The film itself, in a way, is a model of modern big-studio action cinema. There's a glossy knockout perfectionism in nearly every scene and shot. That comes from Friedkin, reprising his specialties from "The French Connection" and "To Live and Die in L.A." He's a master of pursuit scenes, and this movie is full of them - chases on foot, on bicycle, on train and in cars, roaring down sidewalks or locked in a traffic jam - each staged with a wicked pace and bravura. Friedkin's camera is always searching out the significant detail, the oddball moment. And in "The Hunted," he has a bonus. His lighting cinematographer is Caleb Deschanel, that master of landscapes whose lyrical outdoor work in "The Black Stallion" and "The Right Stuff" is matched here by the way he and Friedkin turn the forests into great, breathing backdrops, alive with beauty and threat. It's this skill that makes "The Hunted" so watchable.
But it also sets us up for a disappointment. "The Hunted" is full of incidental pleasures, including the opening "Highway 61 Revisited" Dylan recitation and closing-credits song by Johnny Cash. But the script isn't as well-written as "L.A." Nor is it as good as the one Steven Gaghan ("Traffic") wrote for Friedkin's last Jones movie, "Rules of Engagement" - nor within miles of his best '90s work, the Reginald Rose-scripted TV remake of "12 Angry Men."
"The Hunted" was written, seemingly to order, by Englishmen David and Peter Griffiths. But the success of "The Hunted" seems to come less from the writers than from the actors and Friedkin, who modeled L.T. on his friend, tracker and Delta Force trainer Tom Brown Jr.
Few other directors and casts could have transcended this script as well as Friedkin, Jones and Del Toro - but it's a script that needs transcending. It's a much better, more involving show than recent action movies like "Tears of the Sun." But there's still something shallow at its heart, and something strained about Del Toro's character. One believes every second of Jones' performance, even when he's tumbling down rapids or dropping through elevated train roofs. But one really wonders why Aaron is so exercised about the slaughter of deer that he goes on a killing spree. (Couldn't he have just trussed up and humiliated these macho-creepo hunters without killing them?)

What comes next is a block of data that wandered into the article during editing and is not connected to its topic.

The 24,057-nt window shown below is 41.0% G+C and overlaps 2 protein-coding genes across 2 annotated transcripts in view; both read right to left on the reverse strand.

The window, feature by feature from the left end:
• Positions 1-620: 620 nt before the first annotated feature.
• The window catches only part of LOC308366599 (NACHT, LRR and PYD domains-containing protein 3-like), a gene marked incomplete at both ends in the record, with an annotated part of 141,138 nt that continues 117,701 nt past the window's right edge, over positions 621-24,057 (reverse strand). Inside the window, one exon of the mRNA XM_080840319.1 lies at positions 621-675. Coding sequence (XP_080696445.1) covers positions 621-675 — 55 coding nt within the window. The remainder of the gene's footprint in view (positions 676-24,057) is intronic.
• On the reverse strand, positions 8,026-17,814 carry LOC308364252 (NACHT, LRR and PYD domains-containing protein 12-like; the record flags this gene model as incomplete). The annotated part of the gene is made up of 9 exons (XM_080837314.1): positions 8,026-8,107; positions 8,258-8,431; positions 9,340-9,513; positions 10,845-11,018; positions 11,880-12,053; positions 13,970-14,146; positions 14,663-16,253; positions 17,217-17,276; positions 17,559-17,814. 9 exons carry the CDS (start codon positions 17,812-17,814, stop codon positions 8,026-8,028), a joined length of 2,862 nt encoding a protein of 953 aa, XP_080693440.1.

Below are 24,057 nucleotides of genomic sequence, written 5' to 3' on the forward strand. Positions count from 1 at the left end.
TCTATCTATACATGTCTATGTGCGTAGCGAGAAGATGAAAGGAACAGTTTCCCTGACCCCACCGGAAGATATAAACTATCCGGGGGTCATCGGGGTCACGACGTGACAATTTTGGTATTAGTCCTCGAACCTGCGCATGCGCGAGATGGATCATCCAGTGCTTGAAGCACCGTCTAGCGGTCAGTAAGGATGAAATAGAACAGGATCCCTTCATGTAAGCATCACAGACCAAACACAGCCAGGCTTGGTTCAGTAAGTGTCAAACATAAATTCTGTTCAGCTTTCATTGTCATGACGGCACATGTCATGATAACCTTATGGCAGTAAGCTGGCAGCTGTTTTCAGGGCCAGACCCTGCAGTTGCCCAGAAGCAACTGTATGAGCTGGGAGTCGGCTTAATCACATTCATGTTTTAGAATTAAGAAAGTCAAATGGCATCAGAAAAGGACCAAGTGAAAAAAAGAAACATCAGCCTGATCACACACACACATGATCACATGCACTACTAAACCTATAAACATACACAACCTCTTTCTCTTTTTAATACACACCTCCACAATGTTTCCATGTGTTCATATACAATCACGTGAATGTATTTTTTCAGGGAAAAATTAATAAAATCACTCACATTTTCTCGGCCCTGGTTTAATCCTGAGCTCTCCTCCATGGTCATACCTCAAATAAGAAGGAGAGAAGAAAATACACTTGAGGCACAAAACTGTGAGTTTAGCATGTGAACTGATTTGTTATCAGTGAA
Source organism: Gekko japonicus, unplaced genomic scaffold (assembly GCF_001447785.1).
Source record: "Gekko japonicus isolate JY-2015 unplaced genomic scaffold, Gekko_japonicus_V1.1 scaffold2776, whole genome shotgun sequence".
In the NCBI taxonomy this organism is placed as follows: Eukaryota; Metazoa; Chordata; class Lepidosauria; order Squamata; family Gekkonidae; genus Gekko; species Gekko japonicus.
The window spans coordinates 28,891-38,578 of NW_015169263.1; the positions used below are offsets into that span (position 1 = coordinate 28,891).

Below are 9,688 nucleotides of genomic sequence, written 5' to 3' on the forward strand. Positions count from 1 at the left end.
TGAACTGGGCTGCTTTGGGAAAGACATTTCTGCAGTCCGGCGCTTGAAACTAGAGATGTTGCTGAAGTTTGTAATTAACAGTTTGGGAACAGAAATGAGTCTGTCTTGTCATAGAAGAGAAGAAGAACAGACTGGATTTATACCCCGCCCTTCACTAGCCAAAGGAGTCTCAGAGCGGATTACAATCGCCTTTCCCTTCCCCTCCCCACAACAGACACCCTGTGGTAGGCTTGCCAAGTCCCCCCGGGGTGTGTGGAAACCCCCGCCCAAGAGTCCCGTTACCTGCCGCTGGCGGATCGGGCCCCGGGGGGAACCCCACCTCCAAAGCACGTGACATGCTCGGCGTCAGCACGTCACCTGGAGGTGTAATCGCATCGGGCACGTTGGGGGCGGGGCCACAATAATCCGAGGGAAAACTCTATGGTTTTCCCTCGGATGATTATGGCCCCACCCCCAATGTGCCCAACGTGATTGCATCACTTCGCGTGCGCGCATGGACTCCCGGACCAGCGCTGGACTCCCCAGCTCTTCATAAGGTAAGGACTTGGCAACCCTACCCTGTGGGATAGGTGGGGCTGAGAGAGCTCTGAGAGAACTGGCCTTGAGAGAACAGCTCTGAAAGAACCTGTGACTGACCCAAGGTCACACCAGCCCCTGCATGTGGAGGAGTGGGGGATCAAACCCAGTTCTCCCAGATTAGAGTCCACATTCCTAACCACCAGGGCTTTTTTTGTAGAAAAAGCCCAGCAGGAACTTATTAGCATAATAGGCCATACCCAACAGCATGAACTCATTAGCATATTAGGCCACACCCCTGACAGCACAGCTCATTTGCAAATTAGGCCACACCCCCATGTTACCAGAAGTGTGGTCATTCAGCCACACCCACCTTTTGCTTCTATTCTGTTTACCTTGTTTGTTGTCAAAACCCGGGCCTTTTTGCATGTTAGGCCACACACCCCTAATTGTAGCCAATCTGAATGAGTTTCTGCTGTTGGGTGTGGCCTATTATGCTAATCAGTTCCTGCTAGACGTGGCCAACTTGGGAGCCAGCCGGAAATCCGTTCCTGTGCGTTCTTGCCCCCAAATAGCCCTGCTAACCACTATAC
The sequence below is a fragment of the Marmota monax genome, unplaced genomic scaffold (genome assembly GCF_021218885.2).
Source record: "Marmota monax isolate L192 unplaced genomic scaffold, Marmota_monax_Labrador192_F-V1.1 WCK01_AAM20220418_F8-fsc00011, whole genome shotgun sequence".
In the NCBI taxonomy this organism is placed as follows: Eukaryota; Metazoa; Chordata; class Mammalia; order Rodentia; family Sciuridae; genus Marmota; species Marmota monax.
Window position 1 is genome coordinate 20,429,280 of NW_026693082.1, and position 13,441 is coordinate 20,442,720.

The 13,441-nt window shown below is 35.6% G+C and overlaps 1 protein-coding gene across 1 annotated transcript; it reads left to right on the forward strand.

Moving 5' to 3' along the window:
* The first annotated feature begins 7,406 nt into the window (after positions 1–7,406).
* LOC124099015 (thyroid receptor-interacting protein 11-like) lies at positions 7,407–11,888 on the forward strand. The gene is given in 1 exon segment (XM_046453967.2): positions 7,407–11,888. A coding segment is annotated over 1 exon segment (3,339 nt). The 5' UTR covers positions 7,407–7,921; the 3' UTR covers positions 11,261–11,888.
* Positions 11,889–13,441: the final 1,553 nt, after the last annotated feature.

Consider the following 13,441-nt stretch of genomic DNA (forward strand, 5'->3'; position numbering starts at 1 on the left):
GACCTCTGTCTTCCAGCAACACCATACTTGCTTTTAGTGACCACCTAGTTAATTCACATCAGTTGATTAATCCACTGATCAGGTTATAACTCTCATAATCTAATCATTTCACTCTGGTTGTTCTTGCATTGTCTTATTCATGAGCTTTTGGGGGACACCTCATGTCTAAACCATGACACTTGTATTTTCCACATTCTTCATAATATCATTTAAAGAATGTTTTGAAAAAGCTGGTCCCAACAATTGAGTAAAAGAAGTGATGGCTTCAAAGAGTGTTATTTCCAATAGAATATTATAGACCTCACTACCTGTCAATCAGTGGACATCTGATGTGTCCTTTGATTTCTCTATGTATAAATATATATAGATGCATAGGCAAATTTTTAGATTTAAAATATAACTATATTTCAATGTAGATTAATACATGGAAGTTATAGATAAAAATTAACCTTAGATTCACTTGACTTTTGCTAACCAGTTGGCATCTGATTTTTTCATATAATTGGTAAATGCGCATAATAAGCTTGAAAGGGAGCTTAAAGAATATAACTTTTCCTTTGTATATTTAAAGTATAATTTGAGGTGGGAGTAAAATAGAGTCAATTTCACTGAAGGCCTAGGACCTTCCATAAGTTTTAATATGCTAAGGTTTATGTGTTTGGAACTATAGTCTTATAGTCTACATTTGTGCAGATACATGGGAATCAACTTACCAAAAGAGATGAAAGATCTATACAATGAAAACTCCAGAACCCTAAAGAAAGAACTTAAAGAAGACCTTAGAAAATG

Good as they all are - and surprisingly effective as Connie Nielsen is, playing an initially unlikely FBI agent - they can't always disguise the Griffiths' short cuts. This movie stretches everyone physically rather than emotionally, which is too bad, because at the end, "The Hunted" reaches something near-operatic. Engrossing as it is, "The Hunted" is more a showcase for formidable talent than anything else. It's a brainy, exciting but shallow show - an expert's action movie that almost runs out of breath.
3 stars (out of 4) "The Hunted"
Directed by William Friedkin; written by David and Peter Griffiths; photographed by Caleb Deschanel; edited by Augie Hess; production designed by William Cruse; music by Brian Tyler; produced by Ricardo Mestres, James Jacks. A Paramount Pictures release; opens Friday, March 14. 1:34. MPAA rating: R (for strong bloody violence and some language).
L. T. Bonham - Tommy Lee Jones
Aaron Hallam - Benicio Del Toro
Abby Durrell - Connie Nielsen
Loretta Kravitz - Jenna Boyd
Michael Kennerly - Bobby Preston Crumley - Robert Blanche
Michael Wilmington is the Chicago Tribune Movie Critic.Copyright © 2014, The Baltimore Sun